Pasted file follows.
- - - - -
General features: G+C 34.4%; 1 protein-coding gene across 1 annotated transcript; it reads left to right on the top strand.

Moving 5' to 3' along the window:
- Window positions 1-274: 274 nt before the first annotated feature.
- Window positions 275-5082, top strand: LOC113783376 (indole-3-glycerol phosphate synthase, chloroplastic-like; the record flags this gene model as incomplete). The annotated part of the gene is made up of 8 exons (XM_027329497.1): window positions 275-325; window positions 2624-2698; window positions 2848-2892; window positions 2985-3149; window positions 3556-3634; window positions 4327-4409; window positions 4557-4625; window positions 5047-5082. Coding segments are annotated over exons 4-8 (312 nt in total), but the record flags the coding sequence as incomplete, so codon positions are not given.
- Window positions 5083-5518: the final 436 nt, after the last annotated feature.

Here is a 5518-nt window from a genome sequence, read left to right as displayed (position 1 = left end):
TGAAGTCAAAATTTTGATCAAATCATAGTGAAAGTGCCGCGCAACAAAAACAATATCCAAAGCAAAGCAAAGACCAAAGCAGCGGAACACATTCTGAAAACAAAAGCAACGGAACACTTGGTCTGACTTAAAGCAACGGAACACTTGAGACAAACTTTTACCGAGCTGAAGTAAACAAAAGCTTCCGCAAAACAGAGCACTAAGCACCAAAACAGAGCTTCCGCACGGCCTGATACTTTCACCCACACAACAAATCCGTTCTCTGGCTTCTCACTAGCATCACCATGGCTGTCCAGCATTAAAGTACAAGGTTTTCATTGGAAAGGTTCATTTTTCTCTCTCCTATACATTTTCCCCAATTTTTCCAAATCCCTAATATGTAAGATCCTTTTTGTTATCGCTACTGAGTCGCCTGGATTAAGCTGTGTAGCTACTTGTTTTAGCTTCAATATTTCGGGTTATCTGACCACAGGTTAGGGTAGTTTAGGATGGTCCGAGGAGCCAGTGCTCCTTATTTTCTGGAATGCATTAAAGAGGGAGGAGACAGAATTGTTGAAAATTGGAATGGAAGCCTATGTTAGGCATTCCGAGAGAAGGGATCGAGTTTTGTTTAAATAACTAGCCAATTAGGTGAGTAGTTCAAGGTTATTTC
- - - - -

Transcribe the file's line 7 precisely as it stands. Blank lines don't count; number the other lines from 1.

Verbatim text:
TGAAGTCAAAATTTTGATCAAATCATAGTGAAAGTGCCGCGCAACAAAAACAATATCCAAAGCAAAGCAAAGACCAAAGCAGCGGAACACATTCTGAAAACAAAAGCAACGGAACACTTGGTCTGACTTAAAGCAACGGAACACTTGAGACAAACTTTTACCGAGCTGAAGTAAACAAAAGCTTCCGCAAAACAGAGCACTAAGCACCAAAACAGAGCTTCCGCACGGCCTGATACTTTCACCCACACAACAAATCCGTTCTCTGGCTTCTCACTAGCATCACCATGGCTGTCCAGCATTAAAGTACAAGGTTTTCATTGGAAAGGTTCATTTTTCTCTCTCCTATACATTTTCCCCAATTTTTCCAAATCCCTAATATGTAAGATCCTTTTTGTTATCGCTACTGAGTCGCCTGGATTAAGCTGTGTAGCTACTTGTTTTAGCTTCAATATTTCGGGTTATCTGACCACAGGTTAGGGTAGTTTAGGATGGTCCGAGGAGCCAGTGCTCCTTATTTTCTGGAATGCATTAAAGAGGGAGGAGACAGAATTGTTGAAAATTGGAATGGAAGCCTATGTTAGGCATTCCGAGAGAAGGGATCGAGTTTTGTTTAAATAACTAGCCAATTAGGTGAGTAGTTCAAGGTTATTTC